We all have commitments—to family, school, work, church, neighbors, social clubs, and so on. And we’re living at a time when our regular commitments have been widely interrupted.
For example, you’re committed to your church, and yet most of us—perhaps all of us—just celebrated Easter at home, because we’re all under quarantine.
As a result, we’re all rethinking those commitments, too.
Although commitment is not a requirement to be born again, it is part of discipleship and to growing to spiritual maturity. As Christians, you should be committed:
Commit your works to the LORD, And your thoughts will be established (Prov 16:3).
Commit your way to the LORD, Trust also in Him, And He shall bring it to pass (Ps 37:5).
Commitment to God is important, but as Major Ian Thomas explained, it’s possible for believers to make a subtle error about commitment.
Using Abraham as his example, Thomas explained that Abraham’s fundamental mistake was he was committed to the wrong thing. How is that possible?
Abraham committed himself to the will of God, instead of to God whose will it was, and in his misguided zeal tried to do God’s work man’s way! He felt that it was up to him and to Sarai to help God out of His predicament, for Sarai was old and had never borne, for she was barren—so they had a committee meeting! After all, God had said that Abraham was to have a son, and if this was God’s will, and he was committed to God’s will—a son he must have, at any price! (Thomas, The Mystery of Godliness, 19).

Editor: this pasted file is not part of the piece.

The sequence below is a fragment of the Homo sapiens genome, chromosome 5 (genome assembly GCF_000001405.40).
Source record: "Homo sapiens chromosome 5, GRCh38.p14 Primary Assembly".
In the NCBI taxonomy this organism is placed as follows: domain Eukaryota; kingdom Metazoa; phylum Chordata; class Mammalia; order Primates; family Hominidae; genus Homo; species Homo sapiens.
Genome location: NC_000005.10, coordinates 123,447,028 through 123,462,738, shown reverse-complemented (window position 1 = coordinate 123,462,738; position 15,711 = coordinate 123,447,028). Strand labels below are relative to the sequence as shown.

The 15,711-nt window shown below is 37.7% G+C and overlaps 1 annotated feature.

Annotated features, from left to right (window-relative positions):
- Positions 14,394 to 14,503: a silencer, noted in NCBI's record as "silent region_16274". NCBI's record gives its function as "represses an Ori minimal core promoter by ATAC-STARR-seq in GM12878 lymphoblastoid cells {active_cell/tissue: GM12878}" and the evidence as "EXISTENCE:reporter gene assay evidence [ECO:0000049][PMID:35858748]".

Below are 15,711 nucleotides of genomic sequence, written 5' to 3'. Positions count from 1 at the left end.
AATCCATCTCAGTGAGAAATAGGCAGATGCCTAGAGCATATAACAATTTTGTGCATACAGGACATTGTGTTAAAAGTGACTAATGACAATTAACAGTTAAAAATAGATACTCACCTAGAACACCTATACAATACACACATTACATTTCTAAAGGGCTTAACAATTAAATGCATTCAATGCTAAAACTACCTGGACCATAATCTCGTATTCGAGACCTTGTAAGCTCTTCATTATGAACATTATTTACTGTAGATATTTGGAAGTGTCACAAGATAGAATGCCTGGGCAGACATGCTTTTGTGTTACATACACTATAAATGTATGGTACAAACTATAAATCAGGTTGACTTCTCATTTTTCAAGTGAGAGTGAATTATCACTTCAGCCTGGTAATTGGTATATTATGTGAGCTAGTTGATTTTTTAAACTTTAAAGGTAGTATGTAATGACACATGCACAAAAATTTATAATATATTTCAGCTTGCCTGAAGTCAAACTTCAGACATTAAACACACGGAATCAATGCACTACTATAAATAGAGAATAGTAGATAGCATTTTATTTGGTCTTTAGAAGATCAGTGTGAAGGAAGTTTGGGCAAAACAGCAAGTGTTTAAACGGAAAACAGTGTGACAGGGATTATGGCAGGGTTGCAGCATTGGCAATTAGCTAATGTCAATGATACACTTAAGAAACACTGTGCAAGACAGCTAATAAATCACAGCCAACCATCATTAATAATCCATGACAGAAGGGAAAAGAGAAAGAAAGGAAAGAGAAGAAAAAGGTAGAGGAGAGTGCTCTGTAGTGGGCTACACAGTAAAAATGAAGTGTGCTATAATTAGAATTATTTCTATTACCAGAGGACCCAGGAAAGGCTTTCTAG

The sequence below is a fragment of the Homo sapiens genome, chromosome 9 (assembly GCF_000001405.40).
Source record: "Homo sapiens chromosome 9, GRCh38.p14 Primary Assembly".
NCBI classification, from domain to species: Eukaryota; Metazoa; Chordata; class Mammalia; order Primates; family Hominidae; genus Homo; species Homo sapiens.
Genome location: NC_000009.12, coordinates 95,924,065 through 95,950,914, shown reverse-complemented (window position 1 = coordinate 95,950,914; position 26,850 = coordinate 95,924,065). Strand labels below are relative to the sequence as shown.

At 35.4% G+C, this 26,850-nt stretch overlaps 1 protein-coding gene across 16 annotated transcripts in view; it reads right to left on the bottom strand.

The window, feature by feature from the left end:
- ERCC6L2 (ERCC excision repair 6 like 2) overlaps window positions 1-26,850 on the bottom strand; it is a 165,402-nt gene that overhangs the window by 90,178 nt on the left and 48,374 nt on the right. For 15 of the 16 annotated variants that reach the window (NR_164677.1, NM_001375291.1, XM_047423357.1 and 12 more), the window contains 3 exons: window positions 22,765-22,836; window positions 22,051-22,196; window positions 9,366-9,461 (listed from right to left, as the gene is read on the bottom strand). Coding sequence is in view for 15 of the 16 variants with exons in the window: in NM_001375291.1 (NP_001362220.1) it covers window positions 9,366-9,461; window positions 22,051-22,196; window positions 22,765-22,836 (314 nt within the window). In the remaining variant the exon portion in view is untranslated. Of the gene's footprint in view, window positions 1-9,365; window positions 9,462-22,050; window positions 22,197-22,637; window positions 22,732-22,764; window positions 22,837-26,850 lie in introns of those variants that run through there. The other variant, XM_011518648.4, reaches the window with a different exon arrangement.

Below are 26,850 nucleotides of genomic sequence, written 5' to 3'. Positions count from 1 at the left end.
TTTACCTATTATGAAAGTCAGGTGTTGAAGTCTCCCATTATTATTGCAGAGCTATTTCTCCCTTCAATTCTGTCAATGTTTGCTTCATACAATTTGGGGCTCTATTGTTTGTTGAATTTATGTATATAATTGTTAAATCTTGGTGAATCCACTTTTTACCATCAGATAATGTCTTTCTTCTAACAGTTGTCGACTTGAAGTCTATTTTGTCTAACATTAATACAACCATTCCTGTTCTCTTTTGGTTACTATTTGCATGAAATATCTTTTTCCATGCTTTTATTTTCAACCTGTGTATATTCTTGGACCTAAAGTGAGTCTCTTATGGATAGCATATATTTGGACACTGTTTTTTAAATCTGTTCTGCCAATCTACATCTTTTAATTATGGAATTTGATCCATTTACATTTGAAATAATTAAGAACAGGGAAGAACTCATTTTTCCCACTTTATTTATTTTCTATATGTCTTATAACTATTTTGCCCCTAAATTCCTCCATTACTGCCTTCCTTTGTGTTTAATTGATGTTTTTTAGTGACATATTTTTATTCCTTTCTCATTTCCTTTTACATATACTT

When you commit yourself to a rule, instead of to the Ruler, you risk trying to fulfill the rule in your own strength (even if that wasn’t the Ruler’s purpose). At that point, you’ve turned God’s promise to you into a law that you must fulfill for Him. A grace-based relationship turns into a works-based relationship.
What’s the alternative?
According to Thomas, you can commit yourself to a Person.
Here’s the principle: if God has promised to do something, it’s not up to you to try and do it for Him. When you commit yourself to a Person, instead of to a rule, you wait for that Person to fulfill His promise.
That is, you depend upon Him to do it.
Depending on the Promiser to do as He has promised means having a faith-based relationship with God.
Abraham didn’t depend on God. And what was the result? Major Thomas explained: “Ishmael was the by-product of a false commitment; conceived in sincerity, he was the devil’s reasonable alternative to faith!” (Thomas, The Mystery of Godliness, 20).
If you don’t depend on God’s perfect timing for your Isaac, what you’ll produce is an Ishmael instead.
Being committed to God does not mean having a legalistic relationship to Him. It means being committed to the Person of Jesus—that is, it means depending upon Him and His Promises. At a time when we’re all rethinking our commitments, are you totally depending on Jesus?